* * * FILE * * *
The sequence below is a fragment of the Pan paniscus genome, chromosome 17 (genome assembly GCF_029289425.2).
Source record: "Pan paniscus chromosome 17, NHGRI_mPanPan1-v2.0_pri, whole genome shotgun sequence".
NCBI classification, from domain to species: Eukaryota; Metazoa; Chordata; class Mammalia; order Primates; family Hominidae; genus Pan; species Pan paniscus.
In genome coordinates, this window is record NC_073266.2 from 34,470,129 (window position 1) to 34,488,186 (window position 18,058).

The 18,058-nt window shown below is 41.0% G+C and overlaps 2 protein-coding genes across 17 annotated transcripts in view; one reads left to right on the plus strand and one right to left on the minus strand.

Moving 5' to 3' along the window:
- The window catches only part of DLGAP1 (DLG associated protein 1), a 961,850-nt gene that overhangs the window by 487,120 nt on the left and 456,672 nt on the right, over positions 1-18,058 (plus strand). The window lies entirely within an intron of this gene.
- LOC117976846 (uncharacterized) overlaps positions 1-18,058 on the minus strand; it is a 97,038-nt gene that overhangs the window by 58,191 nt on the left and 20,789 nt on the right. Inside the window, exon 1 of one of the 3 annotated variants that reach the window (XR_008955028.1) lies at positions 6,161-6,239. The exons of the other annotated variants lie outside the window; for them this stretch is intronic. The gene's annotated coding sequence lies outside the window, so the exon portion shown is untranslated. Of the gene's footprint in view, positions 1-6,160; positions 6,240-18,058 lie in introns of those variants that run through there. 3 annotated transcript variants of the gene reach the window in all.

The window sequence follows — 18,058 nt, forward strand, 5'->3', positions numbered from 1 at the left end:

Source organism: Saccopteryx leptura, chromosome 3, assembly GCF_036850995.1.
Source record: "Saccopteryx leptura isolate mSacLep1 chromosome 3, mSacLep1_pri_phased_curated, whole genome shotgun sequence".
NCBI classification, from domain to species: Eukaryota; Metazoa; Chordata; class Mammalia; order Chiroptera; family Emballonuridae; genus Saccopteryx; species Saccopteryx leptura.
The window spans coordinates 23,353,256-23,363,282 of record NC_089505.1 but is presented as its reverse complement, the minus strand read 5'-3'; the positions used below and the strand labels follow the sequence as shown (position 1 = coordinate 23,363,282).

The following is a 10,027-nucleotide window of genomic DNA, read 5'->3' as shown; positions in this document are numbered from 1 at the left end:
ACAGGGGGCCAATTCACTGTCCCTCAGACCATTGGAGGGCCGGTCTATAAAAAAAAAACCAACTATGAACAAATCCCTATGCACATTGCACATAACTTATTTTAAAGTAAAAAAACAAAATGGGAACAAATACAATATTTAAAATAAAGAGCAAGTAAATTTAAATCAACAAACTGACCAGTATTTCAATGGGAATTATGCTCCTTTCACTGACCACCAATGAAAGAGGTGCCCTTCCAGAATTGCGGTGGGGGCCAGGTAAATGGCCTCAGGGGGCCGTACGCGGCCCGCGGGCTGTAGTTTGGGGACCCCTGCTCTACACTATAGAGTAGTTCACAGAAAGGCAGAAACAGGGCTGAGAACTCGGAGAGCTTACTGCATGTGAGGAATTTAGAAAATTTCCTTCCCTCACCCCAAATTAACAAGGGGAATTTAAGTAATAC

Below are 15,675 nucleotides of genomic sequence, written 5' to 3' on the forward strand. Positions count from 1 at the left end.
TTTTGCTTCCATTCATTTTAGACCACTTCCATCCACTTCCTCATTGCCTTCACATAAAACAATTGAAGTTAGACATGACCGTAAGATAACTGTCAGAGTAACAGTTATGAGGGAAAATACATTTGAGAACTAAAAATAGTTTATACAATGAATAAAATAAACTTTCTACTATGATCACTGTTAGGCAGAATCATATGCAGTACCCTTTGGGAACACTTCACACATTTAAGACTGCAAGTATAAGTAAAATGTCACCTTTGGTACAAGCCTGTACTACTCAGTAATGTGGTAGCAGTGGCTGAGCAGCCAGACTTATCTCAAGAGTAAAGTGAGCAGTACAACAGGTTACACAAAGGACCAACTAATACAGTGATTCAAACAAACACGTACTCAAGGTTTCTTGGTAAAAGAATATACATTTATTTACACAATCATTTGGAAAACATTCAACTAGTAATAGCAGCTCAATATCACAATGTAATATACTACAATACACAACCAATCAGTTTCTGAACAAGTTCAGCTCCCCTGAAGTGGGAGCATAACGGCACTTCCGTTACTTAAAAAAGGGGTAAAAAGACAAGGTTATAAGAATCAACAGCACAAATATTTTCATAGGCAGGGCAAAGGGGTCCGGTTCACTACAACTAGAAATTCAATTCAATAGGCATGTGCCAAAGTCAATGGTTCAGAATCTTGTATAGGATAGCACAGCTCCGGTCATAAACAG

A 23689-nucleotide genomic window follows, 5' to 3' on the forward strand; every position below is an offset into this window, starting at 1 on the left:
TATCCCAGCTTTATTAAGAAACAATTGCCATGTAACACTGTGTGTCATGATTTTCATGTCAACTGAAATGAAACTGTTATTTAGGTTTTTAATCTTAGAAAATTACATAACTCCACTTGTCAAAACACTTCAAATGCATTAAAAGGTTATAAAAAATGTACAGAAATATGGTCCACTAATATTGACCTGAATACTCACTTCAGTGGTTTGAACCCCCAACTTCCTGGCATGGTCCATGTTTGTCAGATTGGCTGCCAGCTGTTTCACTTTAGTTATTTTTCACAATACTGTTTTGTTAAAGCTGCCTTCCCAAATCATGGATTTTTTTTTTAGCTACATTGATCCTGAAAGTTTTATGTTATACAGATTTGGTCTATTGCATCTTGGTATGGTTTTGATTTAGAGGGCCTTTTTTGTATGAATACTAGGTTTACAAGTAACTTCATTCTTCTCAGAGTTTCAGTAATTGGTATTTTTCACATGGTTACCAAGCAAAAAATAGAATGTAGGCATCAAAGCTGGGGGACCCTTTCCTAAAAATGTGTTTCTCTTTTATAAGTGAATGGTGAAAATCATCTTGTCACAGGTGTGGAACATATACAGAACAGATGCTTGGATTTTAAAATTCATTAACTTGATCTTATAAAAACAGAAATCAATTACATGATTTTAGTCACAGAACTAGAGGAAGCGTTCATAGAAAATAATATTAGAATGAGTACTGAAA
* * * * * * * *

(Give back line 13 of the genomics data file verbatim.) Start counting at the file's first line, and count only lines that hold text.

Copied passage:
The window spans coordinates 23,353,256-23,363,282 of record NC_089505.1 but is presented as its reverse complement, the minus strand read 5'-3'; the positions used below and the strand labels follow the sequence as shown (position 1 = coordinate 23,363,282).